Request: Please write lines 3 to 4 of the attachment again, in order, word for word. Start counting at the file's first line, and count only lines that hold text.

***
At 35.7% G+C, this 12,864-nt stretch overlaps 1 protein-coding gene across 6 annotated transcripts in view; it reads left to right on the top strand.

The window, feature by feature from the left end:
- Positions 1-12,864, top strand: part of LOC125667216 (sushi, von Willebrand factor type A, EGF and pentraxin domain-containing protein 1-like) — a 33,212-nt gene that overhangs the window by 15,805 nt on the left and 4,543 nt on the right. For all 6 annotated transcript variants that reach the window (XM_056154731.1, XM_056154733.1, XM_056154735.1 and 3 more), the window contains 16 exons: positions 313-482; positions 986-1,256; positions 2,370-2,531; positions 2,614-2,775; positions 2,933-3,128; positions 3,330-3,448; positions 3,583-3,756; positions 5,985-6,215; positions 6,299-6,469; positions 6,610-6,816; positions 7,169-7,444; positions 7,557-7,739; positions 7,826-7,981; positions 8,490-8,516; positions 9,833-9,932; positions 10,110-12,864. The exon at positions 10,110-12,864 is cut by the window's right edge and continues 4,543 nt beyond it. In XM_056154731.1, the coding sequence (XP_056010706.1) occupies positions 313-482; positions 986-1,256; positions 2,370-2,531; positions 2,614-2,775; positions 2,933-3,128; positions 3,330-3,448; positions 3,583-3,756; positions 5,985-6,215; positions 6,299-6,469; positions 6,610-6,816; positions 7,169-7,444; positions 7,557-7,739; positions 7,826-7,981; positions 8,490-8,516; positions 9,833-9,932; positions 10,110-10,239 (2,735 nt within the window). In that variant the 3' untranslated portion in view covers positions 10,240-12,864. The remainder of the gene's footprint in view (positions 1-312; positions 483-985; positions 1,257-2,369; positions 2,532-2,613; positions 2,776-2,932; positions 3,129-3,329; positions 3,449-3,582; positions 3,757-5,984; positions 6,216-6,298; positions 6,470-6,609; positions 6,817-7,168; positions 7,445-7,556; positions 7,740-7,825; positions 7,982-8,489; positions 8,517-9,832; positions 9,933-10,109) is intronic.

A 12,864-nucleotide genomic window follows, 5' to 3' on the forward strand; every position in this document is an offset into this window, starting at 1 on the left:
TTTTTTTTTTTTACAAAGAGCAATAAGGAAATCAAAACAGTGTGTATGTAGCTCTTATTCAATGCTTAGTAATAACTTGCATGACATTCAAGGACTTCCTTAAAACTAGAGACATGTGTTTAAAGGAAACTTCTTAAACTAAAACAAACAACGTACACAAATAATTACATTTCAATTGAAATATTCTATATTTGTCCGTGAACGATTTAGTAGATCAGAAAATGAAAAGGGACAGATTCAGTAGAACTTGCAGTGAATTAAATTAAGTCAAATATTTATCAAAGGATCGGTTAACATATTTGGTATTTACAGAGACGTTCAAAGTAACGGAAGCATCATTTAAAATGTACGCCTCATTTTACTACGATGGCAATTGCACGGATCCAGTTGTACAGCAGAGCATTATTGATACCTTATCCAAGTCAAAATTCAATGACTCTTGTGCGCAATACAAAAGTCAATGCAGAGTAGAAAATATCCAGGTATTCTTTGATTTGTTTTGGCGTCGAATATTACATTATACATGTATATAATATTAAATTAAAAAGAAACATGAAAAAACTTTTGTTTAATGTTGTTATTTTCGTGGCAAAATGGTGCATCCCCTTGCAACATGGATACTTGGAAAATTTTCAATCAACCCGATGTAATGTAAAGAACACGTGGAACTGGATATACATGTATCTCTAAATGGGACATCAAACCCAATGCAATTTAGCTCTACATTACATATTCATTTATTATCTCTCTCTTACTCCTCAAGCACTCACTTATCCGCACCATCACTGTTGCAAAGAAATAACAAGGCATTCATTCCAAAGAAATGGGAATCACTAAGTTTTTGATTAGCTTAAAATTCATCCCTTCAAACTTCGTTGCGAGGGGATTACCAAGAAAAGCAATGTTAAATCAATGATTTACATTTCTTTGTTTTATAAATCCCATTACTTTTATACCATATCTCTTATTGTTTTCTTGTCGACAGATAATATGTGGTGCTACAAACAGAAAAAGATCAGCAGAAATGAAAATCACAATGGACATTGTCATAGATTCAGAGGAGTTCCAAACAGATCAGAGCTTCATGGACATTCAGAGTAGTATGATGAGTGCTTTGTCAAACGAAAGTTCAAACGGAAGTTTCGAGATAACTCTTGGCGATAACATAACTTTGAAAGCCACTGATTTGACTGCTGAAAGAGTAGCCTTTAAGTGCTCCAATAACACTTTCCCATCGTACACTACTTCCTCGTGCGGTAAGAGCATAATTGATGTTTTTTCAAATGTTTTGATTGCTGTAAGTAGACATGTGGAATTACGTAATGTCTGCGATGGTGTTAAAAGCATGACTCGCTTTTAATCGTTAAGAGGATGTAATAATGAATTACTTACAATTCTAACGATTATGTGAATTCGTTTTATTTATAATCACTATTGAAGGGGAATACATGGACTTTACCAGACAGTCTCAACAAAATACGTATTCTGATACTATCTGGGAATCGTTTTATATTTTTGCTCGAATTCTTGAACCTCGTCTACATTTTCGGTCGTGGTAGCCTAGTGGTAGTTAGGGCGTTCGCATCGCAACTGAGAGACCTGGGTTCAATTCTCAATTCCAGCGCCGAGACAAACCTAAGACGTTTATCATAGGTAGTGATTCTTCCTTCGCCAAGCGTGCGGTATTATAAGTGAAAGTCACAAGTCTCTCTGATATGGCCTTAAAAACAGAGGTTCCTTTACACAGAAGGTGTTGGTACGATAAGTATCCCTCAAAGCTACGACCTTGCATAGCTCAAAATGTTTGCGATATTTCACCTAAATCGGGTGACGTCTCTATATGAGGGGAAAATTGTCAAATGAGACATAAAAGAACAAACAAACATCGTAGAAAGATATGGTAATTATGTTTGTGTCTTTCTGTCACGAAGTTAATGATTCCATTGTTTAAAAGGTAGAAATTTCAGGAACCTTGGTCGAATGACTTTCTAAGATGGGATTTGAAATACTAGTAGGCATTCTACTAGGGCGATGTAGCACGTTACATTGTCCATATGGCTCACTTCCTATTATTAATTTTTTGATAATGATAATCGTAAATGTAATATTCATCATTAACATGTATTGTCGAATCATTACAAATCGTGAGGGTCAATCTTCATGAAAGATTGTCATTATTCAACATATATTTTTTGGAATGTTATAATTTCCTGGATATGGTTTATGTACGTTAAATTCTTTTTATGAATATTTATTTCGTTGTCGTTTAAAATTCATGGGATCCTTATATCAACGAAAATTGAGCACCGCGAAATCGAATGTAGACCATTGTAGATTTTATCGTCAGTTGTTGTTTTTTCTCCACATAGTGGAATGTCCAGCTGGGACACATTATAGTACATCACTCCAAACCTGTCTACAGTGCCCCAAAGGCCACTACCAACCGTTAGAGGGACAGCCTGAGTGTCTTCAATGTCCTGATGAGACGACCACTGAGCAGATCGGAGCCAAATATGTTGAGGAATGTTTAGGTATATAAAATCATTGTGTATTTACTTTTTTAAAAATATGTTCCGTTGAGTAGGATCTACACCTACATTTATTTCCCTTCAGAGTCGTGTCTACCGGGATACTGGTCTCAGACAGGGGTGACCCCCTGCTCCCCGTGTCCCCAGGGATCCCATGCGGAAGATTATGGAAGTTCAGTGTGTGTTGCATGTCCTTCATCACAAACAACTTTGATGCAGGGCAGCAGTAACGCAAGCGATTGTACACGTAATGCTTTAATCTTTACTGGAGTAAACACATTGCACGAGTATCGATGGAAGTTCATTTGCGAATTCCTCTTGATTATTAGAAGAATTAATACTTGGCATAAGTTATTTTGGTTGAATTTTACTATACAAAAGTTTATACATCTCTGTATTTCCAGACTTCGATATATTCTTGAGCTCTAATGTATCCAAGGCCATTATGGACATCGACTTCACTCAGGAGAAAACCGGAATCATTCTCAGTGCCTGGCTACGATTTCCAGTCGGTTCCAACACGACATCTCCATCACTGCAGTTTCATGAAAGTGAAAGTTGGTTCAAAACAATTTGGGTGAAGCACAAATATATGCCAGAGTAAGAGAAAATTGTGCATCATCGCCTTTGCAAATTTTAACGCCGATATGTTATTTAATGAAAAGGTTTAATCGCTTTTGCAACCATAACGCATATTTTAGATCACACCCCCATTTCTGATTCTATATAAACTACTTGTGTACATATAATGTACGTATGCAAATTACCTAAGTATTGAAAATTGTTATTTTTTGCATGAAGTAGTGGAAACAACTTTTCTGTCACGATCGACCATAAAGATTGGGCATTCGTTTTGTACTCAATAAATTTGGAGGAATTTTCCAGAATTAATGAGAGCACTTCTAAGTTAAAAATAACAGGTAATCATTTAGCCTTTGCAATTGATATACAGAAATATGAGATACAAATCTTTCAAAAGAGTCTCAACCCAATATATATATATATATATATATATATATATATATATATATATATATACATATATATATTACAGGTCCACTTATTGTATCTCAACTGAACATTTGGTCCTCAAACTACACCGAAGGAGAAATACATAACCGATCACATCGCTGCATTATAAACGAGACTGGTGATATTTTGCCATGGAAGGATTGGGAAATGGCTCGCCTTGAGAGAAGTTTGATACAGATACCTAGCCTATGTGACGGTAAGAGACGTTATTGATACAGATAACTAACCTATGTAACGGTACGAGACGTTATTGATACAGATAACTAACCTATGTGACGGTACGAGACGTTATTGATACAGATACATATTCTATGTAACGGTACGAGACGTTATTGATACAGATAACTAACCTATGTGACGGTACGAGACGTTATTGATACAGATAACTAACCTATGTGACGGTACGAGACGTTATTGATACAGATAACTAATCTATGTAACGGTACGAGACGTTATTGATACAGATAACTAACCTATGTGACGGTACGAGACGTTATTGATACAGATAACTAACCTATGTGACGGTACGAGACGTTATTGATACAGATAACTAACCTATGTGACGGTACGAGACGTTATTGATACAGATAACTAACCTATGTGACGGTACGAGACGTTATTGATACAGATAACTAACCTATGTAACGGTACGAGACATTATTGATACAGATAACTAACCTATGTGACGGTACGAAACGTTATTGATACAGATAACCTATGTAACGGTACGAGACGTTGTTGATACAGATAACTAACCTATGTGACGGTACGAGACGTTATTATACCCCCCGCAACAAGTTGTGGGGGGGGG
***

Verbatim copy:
- Positions 1-12,864, top strand: part of LOC125667216 (sushi, von Willebrand factor type A, EGF and pentraxin domain-containing protein 1-like) — a 33,212-nt gene that overhangs the window by 15,805 nt on the left and 4,543 nt on the right. For all 6 annotated transcript variants that reach the window (XM_056154731.1, XM_056154733.1, XM_056154735.1 and 3 more), the window contains 16 exons: positions 313-482; positions 986-1,256; positions 2,370-2,531; positions 2,614-2,775; positions 2,933-3,128; positions 3,330-3,448; positions 3,583-3,756; positions 5,985-6,215; positions 6,299-6,469; positions 6,610-6,816; positions 7,169-7,444; positions 7,557-7,739; positions 7,826-7,981; positions 8,490-8,516; positions 9,833-9,932; positions 10,110-12,864. The exon at positions 10,110-12,864 is cut by the window's right edge and continues 4,543 nt beyond it. In XM_056154731.1, the coding sequence (XP_056010706.1) occupies positions 313-482; positions 986-1,256; positions 2,370-2,531; positions 2,614-2,775; positions 2,933-3,128; positions 3,330-3,448; positions 3,583-3,756; positions 5,985-6,215; positions 6,299-6,469; positions 6,610-6,816; positions 7,169-7,444; positions 7,557-7,739; positions 7,826-7,981; positions 8,490-8,516; positions 9,833-9,932; positions 10,110-10,239 (2,735 nt within the window). In that variant the 3' untranslated portion in view covers positions 10,240-12,864. The remainder of the gene's footprint in view (positions 1-312; positions 483-985; positions 1,257-2,369; positions 2,532-2,613; positions 2,776-2,932; positions 3,129-3,329; positions 3,449-3,582; positions 3,757-5,984; positions 6,216-6,298; positions 6,470-6,609; positions 6,817-7,168; positions 7,445-7,556; positions 7,740-7,825; positions 7,982-8,489; positions 8,517-9,832; positions 9,933-10,109) is intronic.

A 12,864-nucleotide genomic window follows, 5' to 3' on the forward strand; every position in this document is an offset into this window, starting at 1 on the left: